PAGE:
In episode 62, Charlie and Jordan discuss the "KiloCore," an energy efficient microchip containing 1,000 independent programmable processors.
Technology & Engineering
Technology and Engineering bridge the gap between what the mind can imagine and what the laws of nature allow. While scientists seek to discover what is not yet known, engineers apply fundamental science to design and develop new devices and systems—technology—to solve societal problems. Technological and engineering innovations then return the favor by affecting human—as well as other animal species'—the ability to control and adapt to their natural environments.
Adam Feinberg, associate professor of biomedical engineering and materials science and engineering at Carnegie Mellon University, describes and demonstrates his work in 3-D printing soft materials.
A team of researchers from Purdue University and the Toyota Research Institute of North America developing a new cooling technology for hybrid and electric vehicles is a finalist for the 2016 R&D 100 award.
New biomedical textiles show potential of smart, human-centered service systems
On May 12, 2016, a group from the National Science Foundation visited North Point High School in Waldorf, Maryland, part of the Charles County Public Schools.
We have developed a giant appetite for digital information, from photos and videos to email to geological information.
It's been assumed that tiny microscopic sea larvae are too small to navigate ocean currents, leading many to believe that their survival is based on chance. But that's not how nature works.
Peter Wilf, professor of geosciences at Penn State, and an international team developed a machine learning algorithm that can identify leaf images into their biological families
Meagan Mauter, assistant professor in the Departments of Civil & Environmental Engineering and Engineering & Public Policy at Carnegie Mellon University, discusses how to use waste heat at power facilities to reduce energy usage in water desalination.
Using virtual reality to help teenagers with autism learn how to drive.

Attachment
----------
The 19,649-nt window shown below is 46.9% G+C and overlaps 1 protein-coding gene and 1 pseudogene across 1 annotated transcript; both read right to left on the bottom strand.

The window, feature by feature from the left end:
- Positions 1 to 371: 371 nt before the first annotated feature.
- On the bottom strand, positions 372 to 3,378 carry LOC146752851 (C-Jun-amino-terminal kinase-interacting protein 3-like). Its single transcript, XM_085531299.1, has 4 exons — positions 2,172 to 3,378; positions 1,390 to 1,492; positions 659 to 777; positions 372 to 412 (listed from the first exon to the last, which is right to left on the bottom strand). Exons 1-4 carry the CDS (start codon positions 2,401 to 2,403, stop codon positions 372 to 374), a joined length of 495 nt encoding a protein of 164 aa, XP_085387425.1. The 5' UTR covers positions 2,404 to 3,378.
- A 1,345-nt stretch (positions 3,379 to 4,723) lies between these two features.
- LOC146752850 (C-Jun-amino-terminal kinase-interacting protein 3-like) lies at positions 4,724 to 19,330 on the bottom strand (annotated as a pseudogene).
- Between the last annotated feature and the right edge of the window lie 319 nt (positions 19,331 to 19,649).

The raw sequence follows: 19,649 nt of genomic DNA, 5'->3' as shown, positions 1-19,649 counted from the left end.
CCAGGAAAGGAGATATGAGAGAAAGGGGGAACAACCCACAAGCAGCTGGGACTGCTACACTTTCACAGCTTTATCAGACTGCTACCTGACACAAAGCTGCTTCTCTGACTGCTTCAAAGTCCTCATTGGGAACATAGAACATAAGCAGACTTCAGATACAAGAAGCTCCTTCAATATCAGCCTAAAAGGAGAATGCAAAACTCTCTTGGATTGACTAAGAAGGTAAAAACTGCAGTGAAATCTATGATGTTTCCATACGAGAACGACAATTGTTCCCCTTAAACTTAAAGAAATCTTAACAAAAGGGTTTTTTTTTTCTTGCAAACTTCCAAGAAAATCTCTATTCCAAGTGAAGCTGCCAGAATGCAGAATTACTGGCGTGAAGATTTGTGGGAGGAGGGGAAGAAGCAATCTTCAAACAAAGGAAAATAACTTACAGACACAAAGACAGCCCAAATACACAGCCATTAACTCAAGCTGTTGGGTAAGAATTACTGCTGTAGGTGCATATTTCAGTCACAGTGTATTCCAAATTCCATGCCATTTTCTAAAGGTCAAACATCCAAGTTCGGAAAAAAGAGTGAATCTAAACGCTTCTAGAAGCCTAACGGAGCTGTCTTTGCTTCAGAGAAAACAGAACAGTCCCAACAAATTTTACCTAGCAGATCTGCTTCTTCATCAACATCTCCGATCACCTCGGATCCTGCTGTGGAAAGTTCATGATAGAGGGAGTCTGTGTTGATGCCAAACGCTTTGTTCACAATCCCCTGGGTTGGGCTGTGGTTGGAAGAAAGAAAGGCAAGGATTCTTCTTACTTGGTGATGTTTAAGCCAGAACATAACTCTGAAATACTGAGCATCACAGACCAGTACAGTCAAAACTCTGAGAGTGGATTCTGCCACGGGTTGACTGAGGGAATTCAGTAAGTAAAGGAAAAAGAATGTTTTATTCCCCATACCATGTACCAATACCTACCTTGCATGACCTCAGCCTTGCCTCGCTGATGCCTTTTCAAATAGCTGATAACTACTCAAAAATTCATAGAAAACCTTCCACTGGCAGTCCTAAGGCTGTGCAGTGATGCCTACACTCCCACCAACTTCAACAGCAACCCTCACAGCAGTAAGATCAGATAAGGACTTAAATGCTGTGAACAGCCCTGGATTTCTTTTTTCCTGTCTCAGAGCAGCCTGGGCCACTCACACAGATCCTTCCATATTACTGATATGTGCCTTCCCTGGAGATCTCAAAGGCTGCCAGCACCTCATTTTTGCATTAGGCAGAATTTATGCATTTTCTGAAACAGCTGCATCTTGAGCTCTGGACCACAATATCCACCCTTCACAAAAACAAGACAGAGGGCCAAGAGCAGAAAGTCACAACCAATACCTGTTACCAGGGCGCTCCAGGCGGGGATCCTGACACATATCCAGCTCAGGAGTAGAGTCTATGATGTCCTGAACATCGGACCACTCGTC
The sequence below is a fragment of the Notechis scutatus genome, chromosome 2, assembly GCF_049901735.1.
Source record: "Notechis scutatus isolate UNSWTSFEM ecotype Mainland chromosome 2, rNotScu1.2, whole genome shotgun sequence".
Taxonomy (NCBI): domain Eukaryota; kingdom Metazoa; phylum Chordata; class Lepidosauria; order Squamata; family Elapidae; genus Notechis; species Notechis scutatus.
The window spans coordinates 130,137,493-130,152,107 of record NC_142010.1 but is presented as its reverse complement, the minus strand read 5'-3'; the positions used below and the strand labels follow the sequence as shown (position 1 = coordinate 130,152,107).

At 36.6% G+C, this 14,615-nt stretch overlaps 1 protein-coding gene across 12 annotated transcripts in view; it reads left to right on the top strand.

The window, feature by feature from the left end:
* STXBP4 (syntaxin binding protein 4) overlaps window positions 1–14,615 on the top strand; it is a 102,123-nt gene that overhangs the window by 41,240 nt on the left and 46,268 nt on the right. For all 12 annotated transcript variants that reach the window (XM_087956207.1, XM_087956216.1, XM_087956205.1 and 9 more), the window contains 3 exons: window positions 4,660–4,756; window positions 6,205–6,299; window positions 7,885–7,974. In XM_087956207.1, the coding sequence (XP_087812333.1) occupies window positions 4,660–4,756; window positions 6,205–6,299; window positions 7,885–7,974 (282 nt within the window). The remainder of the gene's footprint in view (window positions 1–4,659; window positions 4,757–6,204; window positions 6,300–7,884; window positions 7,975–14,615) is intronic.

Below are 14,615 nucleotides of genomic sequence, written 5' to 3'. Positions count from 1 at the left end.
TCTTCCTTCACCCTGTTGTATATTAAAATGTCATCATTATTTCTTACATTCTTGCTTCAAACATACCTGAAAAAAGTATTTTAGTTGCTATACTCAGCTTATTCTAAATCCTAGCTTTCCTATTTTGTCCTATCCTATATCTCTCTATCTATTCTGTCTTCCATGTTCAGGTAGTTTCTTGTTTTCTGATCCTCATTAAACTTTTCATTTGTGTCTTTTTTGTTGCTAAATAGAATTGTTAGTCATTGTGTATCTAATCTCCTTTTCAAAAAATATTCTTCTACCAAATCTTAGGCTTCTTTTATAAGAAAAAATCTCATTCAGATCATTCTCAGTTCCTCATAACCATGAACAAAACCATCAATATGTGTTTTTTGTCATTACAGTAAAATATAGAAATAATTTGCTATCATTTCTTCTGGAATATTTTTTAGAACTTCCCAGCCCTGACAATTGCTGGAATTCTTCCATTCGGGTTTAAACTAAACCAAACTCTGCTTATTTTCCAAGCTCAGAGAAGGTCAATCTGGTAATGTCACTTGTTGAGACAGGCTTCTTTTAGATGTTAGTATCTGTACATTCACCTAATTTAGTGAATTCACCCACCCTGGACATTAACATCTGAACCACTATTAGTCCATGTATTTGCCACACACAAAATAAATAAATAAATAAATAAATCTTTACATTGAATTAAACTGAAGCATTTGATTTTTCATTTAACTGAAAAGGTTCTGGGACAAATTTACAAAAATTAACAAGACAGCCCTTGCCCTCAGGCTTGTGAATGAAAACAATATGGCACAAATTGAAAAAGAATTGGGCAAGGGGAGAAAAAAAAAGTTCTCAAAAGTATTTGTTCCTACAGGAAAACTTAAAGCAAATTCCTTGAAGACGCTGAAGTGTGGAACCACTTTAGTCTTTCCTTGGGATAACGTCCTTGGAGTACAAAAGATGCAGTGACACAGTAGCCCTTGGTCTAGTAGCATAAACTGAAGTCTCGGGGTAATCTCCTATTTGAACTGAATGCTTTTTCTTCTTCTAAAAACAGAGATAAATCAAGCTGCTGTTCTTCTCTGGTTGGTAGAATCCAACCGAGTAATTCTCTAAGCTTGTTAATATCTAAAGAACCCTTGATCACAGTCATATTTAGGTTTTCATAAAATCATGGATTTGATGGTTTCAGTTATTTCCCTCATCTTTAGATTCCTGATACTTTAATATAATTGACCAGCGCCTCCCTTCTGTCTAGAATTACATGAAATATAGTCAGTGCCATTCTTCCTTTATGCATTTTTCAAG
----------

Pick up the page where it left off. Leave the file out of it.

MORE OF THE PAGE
The project seeks to enhance the teaching and coaching practices of CTE-STEM educators, guidance counselors and role models with gender equitable and culturally responsive strategies; research the impacts of strategies and role model experiences on girls' interest in STEM careers and evaluate the effectiveness of the training in these strategies.
Flow batteries store energy from renewable sources in liquid tanks filled with non toxic organic chemicals
See how scientists use high-speed videography to investigate--and learn from--the clumsy flight of the bumblebee.
Assistant professor of engineering and public policy at Carnegie Mellon University Paulina Jaramillo discusses her research in how to provide energy access in a sustainable way to people in the developing world.
University of California, Berkeley engineers have built the first dust-sized, wireless sensors that can be implanted in the body, bringing closer the day when a Fitbit-like device could monitor internal nerves, muscles or organs in real time.
In this episode, we tested out a computational design tool that transforms flat materials into 3-D shapes, a virtual reality environment that is helping autistic teens learn to drive, a new novel underwater microscope and, finally, "smart thread" for wirelessly monitoring the health of a wound.
A new cell phone app and a network of ultrasound sensors could lead to more accurate warnings about flash flooding. Seo works closely with cities across North Texas and the National Weather Service.
What is software-defined network security?
Researchers and students at the University of California, Riverside, have used 3-D printing to create a system of Lego-like blocks that can be used to quickly and affordably build new lab instruments.